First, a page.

The NHL and NHLPA have resolved their financial issues that were a potential hold up for the 2020-21 season. Now, both sides are moving forward to work out a season that could start as early as January 13, according to Darren Dreger and Pierre LeBrun of TSN. Dreger adds that NHL training camps will likely be ten days long and not include any exhibition play. The seven teams that did not qualify for this summer’s postseason bubble are now unlikely to receive any additional training camp time.
In his piece for The Athletic, LeBrun includes a quote from NHL deputy commissioner Bill Daly:
We are moving forward with the process of working through all of the issues that need to be addressed and agreed to, and that are obviously unique to playing a season during a pandemic.
That doesn’t spark a ton of confidence, but LeBrun explains that both sides have agreed to leave the financial terms of the Memorandum of Understanding, signed this summer as part of a CBA extension, as they currently are. That “renegotiation” was one of the things that the players’ union would not budge on, believing they signed a fair deal a few months ago. With the NHL presumably backing down on any changes, things can now start to move forward on planning and protocols for the upcoming season.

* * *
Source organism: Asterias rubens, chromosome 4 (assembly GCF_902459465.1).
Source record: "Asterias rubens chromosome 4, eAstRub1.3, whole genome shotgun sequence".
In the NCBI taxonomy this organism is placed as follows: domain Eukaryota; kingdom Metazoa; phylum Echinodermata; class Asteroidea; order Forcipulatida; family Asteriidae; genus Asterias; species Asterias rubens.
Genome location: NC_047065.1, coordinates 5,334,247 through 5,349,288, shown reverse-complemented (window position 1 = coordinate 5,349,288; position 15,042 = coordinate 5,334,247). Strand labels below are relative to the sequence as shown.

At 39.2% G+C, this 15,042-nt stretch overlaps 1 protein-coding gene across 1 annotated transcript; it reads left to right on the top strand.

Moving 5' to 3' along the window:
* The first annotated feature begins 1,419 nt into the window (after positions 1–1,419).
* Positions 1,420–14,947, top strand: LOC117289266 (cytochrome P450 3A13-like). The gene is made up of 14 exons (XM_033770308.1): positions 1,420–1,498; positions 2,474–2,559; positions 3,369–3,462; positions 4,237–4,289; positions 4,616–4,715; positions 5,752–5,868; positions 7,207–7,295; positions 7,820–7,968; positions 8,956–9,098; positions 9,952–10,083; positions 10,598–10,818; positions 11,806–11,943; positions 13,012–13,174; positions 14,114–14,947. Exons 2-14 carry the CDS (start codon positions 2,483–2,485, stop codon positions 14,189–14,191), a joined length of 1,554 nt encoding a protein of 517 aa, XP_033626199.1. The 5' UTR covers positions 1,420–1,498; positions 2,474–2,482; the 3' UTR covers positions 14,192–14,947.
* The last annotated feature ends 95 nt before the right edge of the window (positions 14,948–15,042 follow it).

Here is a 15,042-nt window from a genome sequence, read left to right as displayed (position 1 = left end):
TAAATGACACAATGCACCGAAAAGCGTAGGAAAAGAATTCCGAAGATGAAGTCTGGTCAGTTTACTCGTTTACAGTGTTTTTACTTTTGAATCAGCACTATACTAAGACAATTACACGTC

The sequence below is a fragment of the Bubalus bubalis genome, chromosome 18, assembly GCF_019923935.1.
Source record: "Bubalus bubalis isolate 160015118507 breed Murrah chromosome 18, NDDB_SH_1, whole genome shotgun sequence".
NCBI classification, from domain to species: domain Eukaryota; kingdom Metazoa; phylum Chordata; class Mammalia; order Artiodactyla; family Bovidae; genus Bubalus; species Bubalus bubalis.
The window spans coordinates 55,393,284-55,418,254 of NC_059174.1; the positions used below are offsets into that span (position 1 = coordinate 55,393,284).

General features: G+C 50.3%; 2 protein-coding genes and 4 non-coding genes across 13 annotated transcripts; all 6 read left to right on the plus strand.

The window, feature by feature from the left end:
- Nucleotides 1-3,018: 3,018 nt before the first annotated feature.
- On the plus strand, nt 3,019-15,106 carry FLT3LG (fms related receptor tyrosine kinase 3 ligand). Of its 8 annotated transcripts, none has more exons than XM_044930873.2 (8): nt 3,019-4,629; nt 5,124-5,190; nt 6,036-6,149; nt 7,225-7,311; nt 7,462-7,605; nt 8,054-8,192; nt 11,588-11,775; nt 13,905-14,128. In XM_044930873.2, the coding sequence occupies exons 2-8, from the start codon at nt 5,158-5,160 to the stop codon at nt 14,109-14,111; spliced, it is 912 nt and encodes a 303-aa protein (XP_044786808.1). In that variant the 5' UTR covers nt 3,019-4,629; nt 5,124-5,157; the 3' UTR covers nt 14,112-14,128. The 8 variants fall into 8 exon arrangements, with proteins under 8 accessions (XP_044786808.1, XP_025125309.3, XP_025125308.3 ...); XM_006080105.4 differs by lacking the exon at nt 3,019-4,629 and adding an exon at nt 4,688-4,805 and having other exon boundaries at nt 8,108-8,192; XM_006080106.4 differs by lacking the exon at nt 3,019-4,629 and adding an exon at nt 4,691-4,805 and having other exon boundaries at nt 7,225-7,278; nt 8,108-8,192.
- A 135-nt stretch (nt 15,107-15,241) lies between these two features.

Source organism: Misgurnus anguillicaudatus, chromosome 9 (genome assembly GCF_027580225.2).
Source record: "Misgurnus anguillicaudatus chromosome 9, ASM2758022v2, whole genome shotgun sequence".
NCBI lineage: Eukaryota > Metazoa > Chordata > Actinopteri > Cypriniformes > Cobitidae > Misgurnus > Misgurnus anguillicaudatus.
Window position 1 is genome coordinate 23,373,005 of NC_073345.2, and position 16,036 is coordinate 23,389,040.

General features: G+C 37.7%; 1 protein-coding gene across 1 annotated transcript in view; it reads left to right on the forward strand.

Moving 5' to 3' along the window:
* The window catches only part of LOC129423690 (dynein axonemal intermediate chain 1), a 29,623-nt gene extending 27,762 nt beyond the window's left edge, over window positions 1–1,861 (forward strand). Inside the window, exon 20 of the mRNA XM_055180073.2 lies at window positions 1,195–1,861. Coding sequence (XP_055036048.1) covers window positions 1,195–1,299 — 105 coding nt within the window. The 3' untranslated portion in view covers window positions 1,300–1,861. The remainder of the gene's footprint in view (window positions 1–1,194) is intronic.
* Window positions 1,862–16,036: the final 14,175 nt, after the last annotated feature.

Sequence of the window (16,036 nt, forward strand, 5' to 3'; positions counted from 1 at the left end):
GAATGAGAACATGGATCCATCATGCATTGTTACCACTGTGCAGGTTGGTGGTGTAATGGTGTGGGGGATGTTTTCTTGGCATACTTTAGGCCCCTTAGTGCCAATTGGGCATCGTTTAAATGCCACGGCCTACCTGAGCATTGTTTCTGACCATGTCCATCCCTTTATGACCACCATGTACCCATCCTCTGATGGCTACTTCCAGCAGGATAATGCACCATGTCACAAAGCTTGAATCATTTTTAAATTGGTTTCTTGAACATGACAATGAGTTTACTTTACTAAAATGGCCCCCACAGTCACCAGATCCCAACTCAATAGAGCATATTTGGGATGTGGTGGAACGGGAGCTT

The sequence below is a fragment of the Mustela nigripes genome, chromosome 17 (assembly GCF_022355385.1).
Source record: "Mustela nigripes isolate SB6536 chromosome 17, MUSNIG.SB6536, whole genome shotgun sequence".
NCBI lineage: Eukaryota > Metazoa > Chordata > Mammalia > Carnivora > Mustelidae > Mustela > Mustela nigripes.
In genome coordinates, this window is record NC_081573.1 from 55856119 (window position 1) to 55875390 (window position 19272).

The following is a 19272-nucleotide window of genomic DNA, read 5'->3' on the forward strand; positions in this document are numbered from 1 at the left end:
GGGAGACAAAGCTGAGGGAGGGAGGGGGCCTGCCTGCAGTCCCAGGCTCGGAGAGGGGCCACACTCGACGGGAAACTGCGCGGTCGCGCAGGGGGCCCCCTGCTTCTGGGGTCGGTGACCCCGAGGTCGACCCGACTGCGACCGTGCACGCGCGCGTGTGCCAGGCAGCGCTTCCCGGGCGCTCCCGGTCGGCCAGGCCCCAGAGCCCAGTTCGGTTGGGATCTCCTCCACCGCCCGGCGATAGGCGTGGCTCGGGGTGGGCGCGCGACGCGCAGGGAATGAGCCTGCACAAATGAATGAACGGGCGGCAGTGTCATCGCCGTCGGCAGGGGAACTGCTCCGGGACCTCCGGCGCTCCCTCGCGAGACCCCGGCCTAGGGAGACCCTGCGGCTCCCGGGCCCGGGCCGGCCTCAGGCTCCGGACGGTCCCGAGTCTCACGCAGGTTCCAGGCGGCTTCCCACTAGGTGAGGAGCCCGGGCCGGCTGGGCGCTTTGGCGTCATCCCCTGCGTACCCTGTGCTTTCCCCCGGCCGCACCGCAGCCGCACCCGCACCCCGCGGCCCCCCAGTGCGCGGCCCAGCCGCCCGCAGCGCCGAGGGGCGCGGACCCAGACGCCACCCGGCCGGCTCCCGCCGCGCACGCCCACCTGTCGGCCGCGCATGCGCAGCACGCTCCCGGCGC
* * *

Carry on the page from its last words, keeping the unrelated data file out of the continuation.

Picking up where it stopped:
There is no guarantee that the two sides can work through everything, but the focus now is on a January 13 start of a 56-game schedule. Today’s news has brought plenty of optimism among the hockey community, but LeBrun cautions that the COVID-19 situation all across North America and the world could still potentially delay or derail the season completely.